Trastuzumab can make you more likely to get infections or may worsen any current infections. Therefore, wash your hands well to prevent the spread of infection. Avoid contact with people who have infections that may spread to others (such as chickenpox, measles, flu). Consult your doctor if you have been exposed to an infection or for more details.

Do not have immunizations/vaccinations without the consent of your doctor. Avoid contact with people who have recently received live vaccines (such as flu vaccine inhaled through the nose).

To lower your risk of getting cut, bruised, or injured, use caution with sharp objects like razors and nail cutters, and avoid activities such as contact sports.

This drug may make you dizzy. Alcohol or marijuana can make you more dizzy. Do not drive, use machinery, or do anything that needs alertness until you can do it safely. Limit alcoholic beverages. Talk to your doctor if you are using marijuana.

Before having surgery, tell your doctor or dentist about all the products you use (including prescription drugs, nonprescription drugs, and herbal products).

Caution is advised when using this drug in the elderly because they may be at greater risk for heart problems (e.g., heart failure).

Tell your doctor if you are pregnant or plan to become pregnant. You should not become pregnant while using trastuzumab. Trastuzumab may harm an unborn baby. Ask about reliable forms of birth control while using this medication and for 7 months after stopping treatment. If you become pregnant, talk to your doctor right away about the risks and benefits of this medication.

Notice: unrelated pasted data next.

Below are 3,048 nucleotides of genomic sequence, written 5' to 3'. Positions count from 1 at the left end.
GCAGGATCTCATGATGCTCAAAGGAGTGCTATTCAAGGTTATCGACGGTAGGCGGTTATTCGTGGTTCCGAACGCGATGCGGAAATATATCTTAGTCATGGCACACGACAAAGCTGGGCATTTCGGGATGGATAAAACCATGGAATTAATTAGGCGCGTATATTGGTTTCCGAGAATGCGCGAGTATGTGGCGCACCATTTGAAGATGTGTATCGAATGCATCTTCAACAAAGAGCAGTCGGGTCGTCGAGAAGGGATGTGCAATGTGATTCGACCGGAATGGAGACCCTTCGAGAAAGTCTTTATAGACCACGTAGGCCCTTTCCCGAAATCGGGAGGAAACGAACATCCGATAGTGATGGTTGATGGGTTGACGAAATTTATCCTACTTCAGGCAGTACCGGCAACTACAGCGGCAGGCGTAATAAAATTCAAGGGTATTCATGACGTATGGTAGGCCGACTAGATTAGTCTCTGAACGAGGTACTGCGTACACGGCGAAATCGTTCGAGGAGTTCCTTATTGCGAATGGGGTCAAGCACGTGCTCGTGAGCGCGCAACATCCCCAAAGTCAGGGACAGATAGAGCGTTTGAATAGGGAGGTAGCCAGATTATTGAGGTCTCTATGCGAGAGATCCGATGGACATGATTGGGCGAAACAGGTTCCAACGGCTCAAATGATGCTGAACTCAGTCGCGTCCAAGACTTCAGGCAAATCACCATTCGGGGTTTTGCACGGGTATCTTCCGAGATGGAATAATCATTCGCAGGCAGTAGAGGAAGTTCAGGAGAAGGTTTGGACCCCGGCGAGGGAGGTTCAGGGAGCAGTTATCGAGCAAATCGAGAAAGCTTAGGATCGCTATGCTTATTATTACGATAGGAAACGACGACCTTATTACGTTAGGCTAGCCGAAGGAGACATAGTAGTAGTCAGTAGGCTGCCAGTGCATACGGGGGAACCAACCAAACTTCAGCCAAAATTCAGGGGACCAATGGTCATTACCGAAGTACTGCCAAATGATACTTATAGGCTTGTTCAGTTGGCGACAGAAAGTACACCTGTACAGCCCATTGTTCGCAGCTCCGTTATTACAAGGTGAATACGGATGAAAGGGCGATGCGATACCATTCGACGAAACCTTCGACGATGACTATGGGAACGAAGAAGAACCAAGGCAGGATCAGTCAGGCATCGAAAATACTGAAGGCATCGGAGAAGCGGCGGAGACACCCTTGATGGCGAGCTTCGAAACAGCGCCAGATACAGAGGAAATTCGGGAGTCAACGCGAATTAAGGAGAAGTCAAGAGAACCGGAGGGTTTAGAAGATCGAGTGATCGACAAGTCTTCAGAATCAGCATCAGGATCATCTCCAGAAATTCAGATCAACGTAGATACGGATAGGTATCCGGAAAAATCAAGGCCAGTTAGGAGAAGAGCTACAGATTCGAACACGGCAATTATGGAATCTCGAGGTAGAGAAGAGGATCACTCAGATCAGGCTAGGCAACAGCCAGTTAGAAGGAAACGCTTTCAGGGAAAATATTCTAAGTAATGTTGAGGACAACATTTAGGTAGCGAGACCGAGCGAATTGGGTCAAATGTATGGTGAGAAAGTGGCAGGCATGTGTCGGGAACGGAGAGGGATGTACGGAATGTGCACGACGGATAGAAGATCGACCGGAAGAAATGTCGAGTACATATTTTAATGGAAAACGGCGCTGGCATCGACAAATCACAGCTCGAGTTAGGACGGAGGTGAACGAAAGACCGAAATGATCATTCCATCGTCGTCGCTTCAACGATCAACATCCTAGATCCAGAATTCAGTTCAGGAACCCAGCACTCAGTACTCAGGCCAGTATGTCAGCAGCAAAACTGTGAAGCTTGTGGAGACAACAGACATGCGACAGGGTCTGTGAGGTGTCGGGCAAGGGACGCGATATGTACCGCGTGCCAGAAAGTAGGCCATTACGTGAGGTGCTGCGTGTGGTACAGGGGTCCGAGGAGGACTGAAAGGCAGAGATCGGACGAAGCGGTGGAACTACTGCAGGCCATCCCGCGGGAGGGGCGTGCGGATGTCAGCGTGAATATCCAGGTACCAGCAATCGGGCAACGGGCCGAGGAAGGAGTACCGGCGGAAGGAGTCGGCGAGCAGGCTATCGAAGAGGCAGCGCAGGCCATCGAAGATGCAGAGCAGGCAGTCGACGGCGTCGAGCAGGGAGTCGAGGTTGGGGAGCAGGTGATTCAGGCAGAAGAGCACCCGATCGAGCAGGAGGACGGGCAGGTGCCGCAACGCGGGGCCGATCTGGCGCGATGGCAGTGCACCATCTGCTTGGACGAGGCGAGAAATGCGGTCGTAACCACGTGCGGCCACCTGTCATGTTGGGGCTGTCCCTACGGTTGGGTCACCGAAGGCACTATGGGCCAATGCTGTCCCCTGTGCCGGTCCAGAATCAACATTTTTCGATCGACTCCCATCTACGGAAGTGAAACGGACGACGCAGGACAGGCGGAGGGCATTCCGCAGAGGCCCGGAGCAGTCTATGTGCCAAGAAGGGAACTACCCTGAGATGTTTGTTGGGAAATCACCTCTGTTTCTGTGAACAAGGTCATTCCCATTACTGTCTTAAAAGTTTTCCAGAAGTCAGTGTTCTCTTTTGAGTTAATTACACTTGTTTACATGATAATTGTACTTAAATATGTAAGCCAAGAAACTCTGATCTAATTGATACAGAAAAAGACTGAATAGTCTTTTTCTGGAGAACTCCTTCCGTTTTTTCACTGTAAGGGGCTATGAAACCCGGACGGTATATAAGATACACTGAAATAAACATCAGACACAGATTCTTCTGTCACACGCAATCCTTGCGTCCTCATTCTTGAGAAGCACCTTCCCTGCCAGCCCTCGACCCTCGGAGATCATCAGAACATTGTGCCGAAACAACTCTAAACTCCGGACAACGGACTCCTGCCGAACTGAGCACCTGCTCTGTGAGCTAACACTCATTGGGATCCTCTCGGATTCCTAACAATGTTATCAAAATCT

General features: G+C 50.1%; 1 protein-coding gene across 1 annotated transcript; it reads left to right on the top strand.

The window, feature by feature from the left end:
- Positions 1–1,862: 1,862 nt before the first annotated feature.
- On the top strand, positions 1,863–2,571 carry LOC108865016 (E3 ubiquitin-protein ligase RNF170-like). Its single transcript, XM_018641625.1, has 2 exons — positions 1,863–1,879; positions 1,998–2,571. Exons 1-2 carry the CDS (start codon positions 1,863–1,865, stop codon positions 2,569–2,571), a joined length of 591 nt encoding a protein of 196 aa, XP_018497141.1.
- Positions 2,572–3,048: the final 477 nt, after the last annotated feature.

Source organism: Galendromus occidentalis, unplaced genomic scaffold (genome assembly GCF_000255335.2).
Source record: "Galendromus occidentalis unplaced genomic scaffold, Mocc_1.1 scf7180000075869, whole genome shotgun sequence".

It is unknown if this drug passes into breast milk. Consult your doctor before breast-feeding while using this medication and for 7 months after stopping treatment.

Is it safe during pregnancy or breast-feeding?

There are no adequate studies in women for determining risk when using this Trastuzumab during pregnancy or while breastfeeding. Please always consult with your doctor to weigh the potential benefits and risks before taking Trastuzumab. Trastuzumab is pregnancy risk category N according to the US Food and Drug Administration (FDA).

FDA pregnancy risk category reference below:

  • A=No risk,
  • B=No risk in some studies,
  • C=There may be some risk,
  • D=Positive evidence of risk,
  • X=Contraindicated,
  • N=Unknown

, shingles), heart disease, high blood pressure, lung problems, previous severe reaction to monoclonal antibody treatment.

Trastuzumab can make you more likely to get infections or may worsen any current infections. Therefore, wash your hands well to prevent the spread of infection. Avoid contact with people who have infections that may spread to others (such as chickenpox, measles, flu). Consult your doctor if you have been exposed to an infection or for more details.

Do not have immunizations/vaccinations without the consent of your doctor. Avoid contact with people who have recently received live vaccines (such as flu vaccine inhaled through the nose).

To lower your risk of getting cut, bruised, or injured, use caution with sharp objects like razors and nail cutters, and avoid activities such as contact sports.

This drug may make you dizzy. Alcohol or marijuana can make you more dizzy. Do not drive, use machinery, or do anything that needs alertness until you can do it safely. Limit alcoholic beverages. Talk to your doctor if you are using marijuana.

Before having surgery, tell your doctor or dentist about all the products you use (including prescription drugs, nonprescription drugs, and herbal products).